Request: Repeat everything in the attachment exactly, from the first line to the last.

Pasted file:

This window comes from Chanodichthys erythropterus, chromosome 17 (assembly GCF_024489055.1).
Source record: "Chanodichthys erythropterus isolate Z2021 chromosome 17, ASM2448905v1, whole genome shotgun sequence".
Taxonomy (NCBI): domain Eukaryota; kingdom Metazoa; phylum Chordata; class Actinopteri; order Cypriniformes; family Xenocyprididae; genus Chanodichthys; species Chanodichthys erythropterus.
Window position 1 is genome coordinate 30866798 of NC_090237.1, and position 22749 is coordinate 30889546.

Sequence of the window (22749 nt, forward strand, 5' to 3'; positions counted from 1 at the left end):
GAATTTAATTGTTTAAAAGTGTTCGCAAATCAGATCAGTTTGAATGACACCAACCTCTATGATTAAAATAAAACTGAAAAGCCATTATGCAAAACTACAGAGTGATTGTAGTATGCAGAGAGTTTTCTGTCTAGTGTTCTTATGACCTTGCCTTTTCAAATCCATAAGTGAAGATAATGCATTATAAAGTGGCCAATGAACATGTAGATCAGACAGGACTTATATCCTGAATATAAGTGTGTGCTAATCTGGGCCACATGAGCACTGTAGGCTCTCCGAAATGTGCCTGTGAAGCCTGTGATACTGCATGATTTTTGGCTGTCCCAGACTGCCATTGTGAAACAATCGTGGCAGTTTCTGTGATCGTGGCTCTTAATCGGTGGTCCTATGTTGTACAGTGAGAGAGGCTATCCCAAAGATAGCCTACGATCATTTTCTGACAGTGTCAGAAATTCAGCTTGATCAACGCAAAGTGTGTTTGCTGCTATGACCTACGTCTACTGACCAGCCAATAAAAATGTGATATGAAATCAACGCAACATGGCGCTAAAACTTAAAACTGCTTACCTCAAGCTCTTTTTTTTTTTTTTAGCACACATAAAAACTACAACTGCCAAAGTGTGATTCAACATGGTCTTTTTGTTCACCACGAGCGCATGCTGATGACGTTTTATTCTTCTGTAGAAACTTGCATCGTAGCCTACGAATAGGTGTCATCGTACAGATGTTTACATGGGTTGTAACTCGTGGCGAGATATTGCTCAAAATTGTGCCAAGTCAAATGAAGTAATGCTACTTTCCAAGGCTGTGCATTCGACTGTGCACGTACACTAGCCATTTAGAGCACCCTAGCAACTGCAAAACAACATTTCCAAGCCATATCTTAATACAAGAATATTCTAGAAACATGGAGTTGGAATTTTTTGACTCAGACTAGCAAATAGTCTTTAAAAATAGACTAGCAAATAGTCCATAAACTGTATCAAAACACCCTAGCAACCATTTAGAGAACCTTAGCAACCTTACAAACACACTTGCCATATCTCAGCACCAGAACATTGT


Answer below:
This window comes from Chanodichthys erythropterus, chromosome 17 (assembly GCF_024489055.1).
Source record: "Chanodichthys erythropterus isolate Z2021 chromosome 17, ASM2448905v1, whole genome shotgun sequence".
Taxonomy (NCBI): domain Eukaryota; kingdom Metazoa; phylum Chordata; class Actinopteri; order Cypriniformes; family Xenocyprididae; genus Chanodichthys; species Chanodichthys erythropterus.
Window position 1 is genome coordinate 30866798 of NC_090237.1, and position 22749 is coordinate 30889546.

Sequence of the window (22749 nt, forward strand, 5' to 3'; positions counted from 1 at the left end):
GAATTTAATTGTTTAAAAGTGTTCGCAAATCAGATCAGTTTGAATGACACCAACCTCTATGATTAAAATAAAACTGAAAAGCCATTATGCAAAACTACAGAGTGATTGTAGTATGCAGAGAGTTTTCTGTCTAGTGTTCTTATGACCTTGCCTTTTCAAATCCATAAGTGAAGATAATGCATTATAAAGTGGCCAATGAACATGTAGATCAGACAGGACTTATATCCTGAATATAAGTGTGTGCTAATCTGGGCCACATGAGCACTGTAGGCTCTCCGAAATGTGCCTGTGAAGCCTGTGATACTGCATGATTTTTGGCTGTCCCAGACTGCCATTGTGAAACAATCGTGGCAGTTTCTGTGATCGTGGCTCTTAATCGGTGGTCCTATGTTGTACAGTGAGAGAGGCTATCCCAAAGATAGCCTACGATCATTTTCTGACAGTGTCAGAAATTCAGCTTGATCAACGCAAAGTGTGTTTGCTGCTATGACCTACGTCTACTGACCAGCCAATAAAAATGTGATATGAAATCAACGCAACATGGCGCTAAAACTTAAAACTGCTTACCTCAAGCTCTTTTTTTTTTTTTTAGCACACATAAAAACTACAACTGCCAAAGTGTGATTCAACATGGTCTTTTTGTTCACCACGAGCGCATGCTGATGACGTTTTATTCTTCTGTAGAAACTTGCATCGTAGCCTACGAATAGGTGTCATCGTACAGATGTTTACATGGGTTGTAACTCGTGGCGAGATATTGCTCAAAATTGTGCCAAGTCAAATGAAGTAATGCTACTTTCCAAGGCTGTGCATTCGACTGTGCACGTACACTAGCCATTTAGAGCACCCTAGCAACTGCAAAACAACATTTCCAAGCCATATCTTAATACAAGAATATTCTAGAAACATGGAGTTGGAATTTTTTGACTCAGACTAGCAAATAGTCTTTAAAAATAGACTAGCAAATAGTCCATAAACTGTATCAAAACACCCTAGCAACCATTTAGAGAACCTTAGCAACCTTACAAACACACTTGCCATATCTCAGCACCAGAACATTGT